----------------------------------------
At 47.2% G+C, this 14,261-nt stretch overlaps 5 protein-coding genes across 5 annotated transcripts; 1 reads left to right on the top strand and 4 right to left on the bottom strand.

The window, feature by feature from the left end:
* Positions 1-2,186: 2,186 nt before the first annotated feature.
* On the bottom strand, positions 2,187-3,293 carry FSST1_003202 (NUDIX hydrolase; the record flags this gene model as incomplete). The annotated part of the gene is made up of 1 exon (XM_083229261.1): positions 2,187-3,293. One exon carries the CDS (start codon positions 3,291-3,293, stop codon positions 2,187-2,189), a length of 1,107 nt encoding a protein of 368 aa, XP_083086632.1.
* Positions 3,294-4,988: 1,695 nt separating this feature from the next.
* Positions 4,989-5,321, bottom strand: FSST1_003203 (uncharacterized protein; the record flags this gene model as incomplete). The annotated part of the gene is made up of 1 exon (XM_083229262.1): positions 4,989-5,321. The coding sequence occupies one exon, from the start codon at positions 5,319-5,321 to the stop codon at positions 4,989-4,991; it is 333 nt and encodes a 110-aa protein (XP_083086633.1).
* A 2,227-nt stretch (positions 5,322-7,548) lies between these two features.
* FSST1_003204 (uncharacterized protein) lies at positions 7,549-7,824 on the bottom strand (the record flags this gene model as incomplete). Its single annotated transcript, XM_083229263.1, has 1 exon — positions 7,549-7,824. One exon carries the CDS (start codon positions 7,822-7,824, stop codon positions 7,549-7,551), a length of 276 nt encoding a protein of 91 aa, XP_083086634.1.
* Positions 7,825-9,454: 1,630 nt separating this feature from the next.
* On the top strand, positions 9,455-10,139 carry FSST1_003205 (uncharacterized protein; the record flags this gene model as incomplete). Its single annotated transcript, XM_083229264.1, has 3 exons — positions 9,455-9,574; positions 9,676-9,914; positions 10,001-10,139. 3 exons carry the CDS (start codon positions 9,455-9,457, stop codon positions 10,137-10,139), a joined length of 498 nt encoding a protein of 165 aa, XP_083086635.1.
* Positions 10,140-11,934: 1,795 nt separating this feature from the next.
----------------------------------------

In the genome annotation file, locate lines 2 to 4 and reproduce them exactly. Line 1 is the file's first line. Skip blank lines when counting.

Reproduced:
The window, feature by feature from the left end:
* Positions 1-2,186: 2,186 nt before the first annotated feature.
* On the bottom strand, positions 2,187-3,293 carry FSST1_003202 (NUDIX hydrolase; the record flags this gene model as incomplete). The annotated part of the gene is made up of 1 exon (XM_083229261.1): positions 2,187-3,293. One exon carries the CDS (start codon positions 3,291-3,293, stop codon positions 2,187-2,189), a length of 1,107 nt encoding a protein of 368 aa, XP_083086632.1.